Keeping anything critically important in only a free email account like Hotmail is unfortunately a recipe for disaster.
I want to go over how you might have been better prepared for this. I’ll touch on what you might do to get your email back (but to be honest, I’m not very hopeful) and I’ll talk about the service that you let access your machine.
Putting all your eggs in the Hotmail basket
Over the years, I’ve seen many important documents and emails get lost in free email services. Sometimes it was the service’s fault, and sometimes it was the user’s fault, but they all were lost – forever. Free email services have little if any customer support or recourse to help you out.
The key here is that the stuff that you consider important was stored in one and only one place: a free email account. The way you could have prepared for this is actually very simple: back up.
There are several ways to back up an online email account, and had you done any one of them, this would not be the disaster it’s very likely to turn out to be. So, if you walk away with only one lesson from this, please let it be back up.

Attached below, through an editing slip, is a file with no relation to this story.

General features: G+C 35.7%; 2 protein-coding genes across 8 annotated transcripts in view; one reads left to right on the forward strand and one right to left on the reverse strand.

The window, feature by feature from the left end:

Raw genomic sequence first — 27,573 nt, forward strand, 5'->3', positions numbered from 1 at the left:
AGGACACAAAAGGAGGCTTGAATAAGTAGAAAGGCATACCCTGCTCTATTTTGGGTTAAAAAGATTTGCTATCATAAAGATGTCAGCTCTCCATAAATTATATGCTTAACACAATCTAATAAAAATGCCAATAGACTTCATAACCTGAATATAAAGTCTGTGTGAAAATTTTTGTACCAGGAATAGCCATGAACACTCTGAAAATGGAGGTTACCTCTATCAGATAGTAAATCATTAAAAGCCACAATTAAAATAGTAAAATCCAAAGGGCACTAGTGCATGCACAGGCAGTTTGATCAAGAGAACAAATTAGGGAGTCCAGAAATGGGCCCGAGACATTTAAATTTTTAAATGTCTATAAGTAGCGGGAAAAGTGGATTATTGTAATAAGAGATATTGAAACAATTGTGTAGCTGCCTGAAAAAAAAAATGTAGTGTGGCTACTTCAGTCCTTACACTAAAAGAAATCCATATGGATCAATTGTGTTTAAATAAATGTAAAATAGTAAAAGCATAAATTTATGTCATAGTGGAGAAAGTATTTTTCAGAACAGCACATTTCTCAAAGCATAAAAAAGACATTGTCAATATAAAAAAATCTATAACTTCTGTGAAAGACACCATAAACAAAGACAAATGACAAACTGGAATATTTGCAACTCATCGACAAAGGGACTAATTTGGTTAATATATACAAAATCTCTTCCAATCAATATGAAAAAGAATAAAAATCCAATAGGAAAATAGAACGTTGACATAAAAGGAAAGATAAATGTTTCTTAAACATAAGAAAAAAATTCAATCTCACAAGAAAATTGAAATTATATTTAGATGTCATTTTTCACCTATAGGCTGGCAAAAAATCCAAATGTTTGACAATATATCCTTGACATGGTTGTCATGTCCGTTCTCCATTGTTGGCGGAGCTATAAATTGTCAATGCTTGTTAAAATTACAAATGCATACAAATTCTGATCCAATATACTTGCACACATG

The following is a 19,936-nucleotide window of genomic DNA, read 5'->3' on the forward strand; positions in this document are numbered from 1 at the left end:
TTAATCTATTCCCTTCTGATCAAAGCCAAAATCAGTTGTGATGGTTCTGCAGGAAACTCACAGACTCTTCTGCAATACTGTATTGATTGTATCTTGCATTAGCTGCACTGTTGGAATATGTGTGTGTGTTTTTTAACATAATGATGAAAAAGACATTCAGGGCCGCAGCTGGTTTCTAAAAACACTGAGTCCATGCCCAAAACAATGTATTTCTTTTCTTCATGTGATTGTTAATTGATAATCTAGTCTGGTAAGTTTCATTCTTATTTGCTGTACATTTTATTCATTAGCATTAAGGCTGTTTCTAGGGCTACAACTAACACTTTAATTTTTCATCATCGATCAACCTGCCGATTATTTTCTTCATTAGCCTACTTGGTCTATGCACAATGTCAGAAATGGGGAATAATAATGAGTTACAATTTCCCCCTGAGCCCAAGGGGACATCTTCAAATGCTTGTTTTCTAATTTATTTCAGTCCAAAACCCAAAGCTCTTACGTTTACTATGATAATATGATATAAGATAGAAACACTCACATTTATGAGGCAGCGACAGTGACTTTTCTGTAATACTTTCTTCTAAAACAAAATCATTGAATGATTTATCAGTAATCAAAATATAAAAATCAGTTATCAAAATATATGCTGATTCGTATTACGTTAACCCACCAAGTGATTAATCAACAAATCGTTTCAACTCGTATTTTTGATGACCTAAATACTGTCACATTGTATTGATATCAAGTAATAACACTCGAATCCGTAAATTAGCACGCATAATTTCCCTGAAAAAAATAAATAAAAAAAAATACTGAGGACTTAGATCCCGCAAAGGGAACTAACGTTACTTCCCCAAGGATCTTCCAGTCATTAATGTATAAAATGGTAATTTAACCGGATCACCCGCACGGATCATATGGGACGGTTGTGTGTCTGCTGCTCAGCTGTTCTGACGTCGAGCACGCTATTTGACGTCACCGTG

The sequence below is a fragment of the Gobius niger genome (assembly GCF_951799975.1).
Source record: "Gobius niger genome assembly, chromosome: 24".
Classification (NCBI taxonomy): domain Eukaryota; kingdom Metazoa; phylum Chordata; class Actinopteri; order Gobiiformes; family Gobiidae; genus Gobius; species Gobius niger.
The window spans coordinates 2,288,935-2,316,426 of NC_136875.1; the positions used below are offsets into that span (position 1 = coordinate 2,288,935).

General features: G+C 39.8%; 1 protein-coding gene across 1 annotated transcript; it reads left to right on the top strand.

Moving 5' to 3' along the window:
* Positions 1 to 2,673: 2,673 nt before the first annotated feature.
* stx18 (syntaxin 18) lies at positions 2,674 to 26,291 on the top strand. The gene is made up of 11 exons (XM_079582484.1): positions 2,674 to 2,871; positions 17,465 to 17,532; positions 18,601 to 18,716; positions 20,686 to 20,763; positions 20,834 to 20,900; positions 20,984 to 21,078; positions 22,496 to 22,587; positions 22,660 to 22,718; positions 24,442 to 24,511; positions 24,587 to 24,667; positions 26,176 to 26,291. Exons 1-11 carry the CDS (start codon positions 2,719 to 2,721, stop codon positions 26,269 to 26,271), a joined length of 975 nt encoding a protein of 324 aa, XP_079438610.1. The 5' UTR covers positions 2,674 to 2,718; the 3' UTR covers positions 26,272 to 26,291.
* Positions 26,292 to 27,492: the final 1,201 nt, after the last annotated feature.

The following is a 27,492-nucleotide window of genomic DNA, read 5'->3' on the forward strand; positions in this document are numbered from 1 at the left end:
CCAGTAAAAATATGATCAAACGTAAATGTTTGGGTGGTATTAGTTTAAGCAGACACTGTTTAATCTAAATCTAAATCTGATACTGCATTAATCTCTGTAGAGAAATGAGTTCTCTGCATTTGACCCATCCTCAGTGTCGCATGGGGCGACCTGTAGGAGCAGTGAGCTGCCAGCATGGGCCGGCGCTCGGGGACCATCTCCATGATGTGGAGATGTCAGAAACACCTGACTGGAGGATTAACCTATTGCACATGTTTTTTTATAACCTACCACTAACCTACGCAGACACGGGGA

Getting your email back is a little bit harder. First I’m going to point you at an article I have called, “How do I contact customer service for Outlook.com?” There are several options covered in the article.
Ultimately, there are no people to talk to and no emails to send, but there is a website that you can go to that has a lot of frequent scenarios. There is an item there called “restore deleted email messages”. All that really is is just looking in the deleted folder to make sure that they’re not there. I do, of course, recommend you do that.
At the bottom of that page they also give you a link to a contact form. It’s possible that someone will get back to you with assistance on the issue but like I said, I’m not very hopeful. Another option is to ask for help in the support forums also linked to from the customer service article I mentioned above.
Remote access support
About that company you contacted: it does sound like you mistook an advertisement somewhere for something more legitimate like Microsoft.
I’m not familiar with the company you mentioned, so I can’t say that they did any damage.
I would definitely keep an eye on your machine for suspicious activities, and I would make sure that your anti-malware tools are running and up to date. I would also make sure that your computer has up-to-date databases of malware information.